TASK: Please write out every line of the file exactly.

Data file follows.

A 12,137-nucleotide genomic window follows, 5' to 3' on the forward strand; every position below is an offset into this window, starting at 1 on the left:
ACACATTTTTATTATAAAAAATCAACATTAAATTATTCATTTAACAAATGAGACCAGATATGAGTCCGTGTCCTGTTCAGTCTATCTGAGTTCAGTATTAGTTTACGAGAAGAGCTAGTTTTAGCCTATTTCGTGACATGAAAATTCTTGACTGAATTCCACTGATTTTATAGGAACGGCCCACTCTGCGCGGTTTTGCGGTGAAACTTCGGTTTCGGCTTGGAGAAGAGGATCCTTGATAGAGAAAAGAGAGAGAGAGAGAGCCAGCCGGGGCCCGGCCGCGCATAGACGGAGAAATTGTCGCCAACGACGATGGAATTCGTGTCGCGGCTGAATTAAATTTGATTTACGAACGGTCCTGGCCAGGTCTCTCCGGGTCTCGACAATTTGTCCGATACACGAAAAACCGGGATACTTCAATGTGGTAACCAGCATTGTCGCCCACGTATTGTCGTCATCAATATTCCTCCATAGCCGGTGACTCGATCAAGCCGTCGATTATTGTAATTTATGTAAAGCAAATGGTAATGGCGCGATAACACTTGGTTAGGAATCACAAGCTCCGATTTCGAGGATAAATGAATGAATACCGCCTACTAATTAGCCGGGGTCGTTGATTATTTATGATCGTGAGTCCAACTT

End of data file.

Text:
A 12,137-nucleotide genomic window follows, 5' to 3' on the forward strand; every position below is an offset into this window, starting at 1 on the left:
ACACATTTTTATTATAAAAAATCAACATTAAATTATTCATTTAACAAATGAGACCAGATATGAGTCCGTGTCCTGTTCAGTCTATCTGAGTTCAGTATTAGTTTACGAGAAGAGCTAGTTTTAGCCTATTTCGTGACATGAAAATTCTTGACTGAATTCCACTGATTTTATAGGAACGGCCCACTCTGCGCGGTTTTGCGGTGAAACTTCGGTTTCGGCTTGGAGAAGAGGATCCTTGATAGAGAAAAGAGAGAGAGAGAGAGCCAGCCGGGGCCCGGCCGCGCATAGACGGAGAAATTGTCGCCAACGACGATGGAATTCGTGTCGCGGCTGAATTAAATTTGATTTACGAACGGTCCTGGCCAGGTCTCTCCGGGTCTCGACAATTTGTCCGATACACGAAAAACCGGGATACTTCAATGTGGTAACCAGCATTGTCGCCCACGTATTGTCGTCATCAATATTCCTCCATAGCCGGTGACTCGATCAAGCCGTCGATTATTGTAATTTATGTAAAGCAAATGGTAATGGCGCGATAACACTTGGTTAGGAATCACAAGCTCCGATTTCGAGGATAAATGAATGAATACCGCCTACTAATTAGCCGGGGTCGTTGATTATTTATGATCGTGAGTCCAACTT